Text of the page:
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Marine Ecology Progress Series

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MEPS 568:101-110 (2017)  -  DOI:

Nematocyst distribution corresponds to prey capture location in hydromedusae with different predation modes

Marco Corrales-Ugalde1,*, Sean P. Colin2,3, Kelly R. Sutherland1

1Oregon Institute of Marine Biology, University of Oregon, Eugene, Oregon 97403, USA
2Department of Marine Biology and Environmental Science, Roger Williams University, Bristol, Rhode Island 02809, USA
3Whitman Center, Marine Biological Laboratory, Woods Hole, Massachusetts 02543, USA
*Corresponding author:

ABSTRACT: Understanding the factors that control predation in pelagic communities can inform predictions of community structure in marine ecosystems. Ubiquitous and selective predators such as cnidarian hydromedusae rely on their nematocysts to capture and retain prey but it is not clear how the density and spatial distribution of these cells relate to predation mode. We examined the relationship between prey capture and nematocyst distribution in the tentacles of Aglantha digitale and Proboscidactyla flavicirrata, which are considered ambush predators, and Clytia gregaria and Mitrocoma cellularia, which are considered feeding-current predators. First, we analyzed video of predator-prey interactions to compare capture locations of Artemia nauplii relative to the bell margin of each species. Second, tentacles of the same 4 species plus Sarsia tubulosa and Aequorea victoria were analyzed using microscopy to determine nematocyst distribution along their lengths. By analyzing behavior and morphology simultaneously, we found that the ambush predators A. digitale and P. flavicirrata have higher nematocyst density far from the bell and tend to capture more prey in the same region. In contrast, the feeding-current predators C. gregaria and M. cellularia capture most of their prey close to the bell, where they also show a slight increase in nematocyst densities. The presence of high nematocyst densities in regions where prey are likely to contact feeding structures serves to increase capture efficiencies. Quantifying the relationship between prey capture and nematocyst locations for different foraging strategies will strengthen the ability of researchers to predict feeding behavior based on morphological features.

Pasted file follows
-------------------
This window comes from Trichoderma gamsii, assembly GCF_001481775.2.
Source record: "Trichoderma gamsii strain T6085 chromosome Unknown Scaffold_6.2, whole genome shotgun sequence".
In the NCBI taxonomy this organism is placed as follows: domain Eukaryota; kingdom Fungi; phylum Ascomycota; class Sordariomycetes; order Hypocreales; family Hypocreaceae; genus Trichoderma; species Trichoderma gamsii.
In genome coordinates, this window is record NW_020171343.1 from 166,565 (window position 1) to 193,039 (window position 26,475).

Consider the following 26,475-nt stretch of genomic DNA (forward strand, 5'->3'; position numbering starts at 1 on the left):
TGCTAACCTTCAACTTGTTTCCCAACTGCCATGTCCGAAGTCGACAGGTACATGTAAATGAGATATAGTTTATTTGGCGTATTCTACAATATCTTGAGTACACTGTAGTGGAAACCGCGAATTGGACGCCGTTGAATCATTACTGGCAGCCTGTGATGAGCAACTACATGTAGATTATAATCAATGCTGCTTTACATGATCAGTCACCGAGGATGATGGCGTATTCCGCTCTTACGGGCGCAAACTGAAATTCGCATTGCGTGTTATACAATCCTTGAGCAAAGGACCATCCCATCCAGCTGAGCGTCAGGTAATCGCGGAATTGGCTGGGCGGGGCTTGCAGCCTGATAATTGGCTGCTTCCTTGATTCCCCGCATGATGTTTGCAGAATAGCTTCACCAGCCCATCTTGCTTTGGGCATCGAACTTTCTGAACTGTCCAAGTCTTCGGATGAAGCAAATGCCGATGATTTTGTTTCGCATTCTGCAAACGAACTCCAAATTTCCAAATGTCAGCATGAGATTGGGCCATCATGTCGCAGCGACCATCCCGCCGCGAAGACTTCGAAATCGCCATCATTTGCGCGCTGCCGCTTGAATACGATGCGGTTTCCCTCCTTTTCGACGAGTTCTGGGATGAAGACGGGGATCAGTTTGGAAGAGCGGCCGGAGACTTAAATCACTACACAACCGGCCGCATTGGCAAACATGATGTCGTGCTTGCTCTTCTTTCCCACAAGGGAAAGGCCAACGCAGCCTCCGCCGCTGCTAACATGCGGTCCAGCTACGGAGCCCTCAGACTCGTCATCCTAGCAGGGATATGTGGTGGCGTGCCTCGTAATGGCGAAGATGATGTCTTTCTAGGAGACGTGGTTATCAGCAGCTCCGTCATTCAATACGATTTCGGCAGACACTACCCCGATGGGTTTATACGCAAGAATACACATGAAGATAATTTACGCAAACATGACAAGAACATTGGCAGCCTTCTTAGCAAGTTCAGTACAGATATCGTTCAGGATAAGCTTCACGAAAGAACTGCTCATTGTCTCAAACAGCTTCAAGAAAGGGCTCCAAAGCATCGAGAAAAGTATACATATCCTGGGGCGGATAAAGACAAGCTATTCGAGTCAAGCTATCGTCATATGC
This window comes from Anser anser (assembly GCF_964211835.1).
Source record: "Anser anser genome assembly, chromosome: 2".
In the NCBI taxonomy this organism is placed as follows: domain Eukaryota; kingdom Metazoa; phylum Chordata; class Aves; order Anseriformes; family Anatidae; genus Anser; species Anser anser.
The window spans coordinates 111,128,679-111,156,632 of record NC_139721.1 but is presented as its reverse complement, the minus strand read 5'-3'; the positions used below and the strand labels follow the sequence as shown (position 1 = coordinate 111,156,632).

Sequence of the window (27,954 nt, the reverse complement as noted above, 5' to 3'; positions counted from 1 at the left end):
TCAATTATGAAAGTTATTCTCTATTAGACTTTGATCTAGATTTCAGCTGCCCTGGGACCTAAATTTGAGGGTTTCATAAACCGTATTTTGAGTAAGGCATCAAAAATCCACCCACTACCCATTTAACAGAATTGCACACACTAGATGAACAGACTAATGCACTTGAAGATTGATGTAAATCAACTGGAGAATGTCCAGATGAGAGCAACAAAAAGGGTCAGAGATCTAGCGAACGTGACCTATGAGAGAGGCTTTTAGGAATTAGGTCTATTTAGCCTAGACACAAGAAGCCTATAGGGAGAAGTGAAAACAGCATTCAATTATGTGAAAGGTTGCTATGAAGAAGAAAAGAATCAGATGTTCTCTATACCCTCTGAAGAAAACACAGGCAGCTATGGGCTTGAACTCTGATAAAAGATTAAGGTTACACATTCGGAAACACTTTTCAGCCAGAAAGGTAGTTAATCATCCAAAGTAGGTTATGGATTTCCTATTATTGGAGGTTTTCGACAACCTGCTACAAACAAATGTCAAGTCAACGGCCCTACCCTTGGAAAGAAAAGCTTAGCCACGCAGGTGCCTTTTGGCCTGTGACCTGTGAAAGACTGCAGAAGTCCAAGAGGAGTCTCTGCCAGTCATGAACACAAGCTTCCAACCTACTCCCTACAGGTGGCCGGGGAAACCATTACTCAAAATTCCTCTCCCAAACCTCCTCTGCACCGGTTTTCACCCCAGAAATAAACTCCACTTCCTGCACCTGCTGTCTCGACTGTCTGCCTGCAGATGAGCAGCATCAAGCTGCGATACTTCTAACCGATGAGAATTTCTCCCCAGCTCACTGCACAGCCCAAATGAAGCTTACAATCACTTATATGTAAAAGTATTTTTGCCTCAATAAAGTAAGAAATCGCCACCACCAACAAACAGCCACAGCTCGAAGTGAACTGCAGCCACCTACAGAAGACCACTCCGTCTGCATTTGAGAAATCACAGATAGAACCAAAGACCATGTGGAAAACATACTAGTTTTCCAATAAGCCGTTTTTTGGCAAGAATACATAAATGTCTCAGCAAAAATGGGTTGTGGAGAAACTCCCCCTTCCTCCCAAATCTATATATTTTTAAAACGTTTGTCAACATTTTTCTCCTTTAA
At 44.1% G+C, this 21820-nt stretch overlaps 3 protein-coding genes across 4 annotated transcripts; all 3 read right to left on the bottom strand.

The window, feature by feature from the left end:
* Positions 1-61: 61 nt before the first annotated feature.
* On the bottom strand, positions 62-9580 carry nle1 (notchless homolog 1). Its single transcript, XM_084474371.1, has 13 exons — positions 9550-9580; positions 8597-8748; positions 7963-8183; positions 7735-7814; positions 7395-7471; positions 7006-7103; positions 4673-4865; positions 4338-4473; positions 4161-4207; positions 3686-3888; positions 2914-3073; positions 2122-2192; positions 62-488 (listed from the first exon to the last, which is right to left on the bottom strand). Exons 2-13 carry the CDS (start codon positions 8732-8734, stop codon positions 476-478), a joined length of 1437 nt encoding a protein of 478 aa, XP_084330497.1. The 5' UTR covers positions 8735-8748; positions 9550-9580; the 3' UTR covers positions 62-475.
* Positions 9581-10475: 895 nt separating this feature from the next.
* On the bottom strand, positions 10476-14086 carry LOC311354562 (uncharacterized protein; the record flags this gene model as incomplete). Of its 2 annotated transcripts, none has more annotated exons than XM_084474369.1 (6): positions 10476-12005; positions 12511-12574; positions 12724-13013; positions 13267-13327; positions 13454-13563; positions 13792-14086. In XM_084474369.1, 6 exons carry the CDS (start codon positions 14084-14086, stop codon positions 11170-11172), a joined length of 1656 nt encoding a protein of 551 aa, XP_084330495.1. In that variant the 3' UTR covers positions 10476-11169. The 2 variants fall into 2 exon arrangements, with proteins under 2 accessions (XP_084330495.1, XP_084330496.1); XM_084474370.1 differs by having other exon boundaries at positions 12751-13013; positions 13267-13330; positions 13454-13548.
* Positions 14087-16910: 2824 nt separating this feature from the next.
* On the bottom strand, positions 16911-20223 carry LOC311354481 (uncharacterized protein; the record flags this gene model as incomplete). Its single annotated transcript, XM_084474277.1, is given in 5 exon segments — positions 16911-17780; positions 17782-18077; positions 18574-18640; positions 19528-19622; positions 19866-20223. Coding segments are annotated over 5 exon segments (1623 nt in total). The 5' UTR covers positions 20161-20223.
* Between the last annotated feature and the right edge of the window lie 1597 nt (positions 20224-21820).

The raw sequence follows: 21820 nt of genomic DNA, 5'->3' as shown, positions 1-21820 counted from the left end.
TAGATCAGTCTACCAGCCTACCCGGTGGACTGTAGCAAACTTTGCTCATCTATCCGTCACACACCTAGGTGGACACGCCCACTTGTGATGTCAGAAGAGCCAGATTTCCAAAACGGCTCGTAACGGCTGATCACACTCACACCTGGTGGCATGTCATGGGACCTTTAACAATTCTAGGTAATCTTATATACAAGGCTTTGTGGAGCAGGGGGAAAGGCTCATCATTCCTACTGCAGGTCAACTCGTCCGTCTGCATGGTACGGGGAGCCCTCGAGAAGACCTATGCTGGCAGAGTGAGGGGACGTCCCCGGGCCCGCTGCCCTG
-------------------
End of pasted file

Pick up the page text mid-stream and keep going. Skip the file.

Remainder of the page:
KEY WORDS: Feeding behavior · Functional morphology · Predation · Zooplankton · Aequorea victoria · Aglantha digitale · Clytia gregaria · Mitrocoma cellularia · Proboscidactyla flavicirrata · Sarsia tubulosa

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Cite this article as: Corrales-Ugalde M, Colin SP, Sutherland KR (2017) Nematocyst distribution corresponds to prey capture location in hydromedusae with different predation modes. Mar Ecol Prog Ser 568:101-110.

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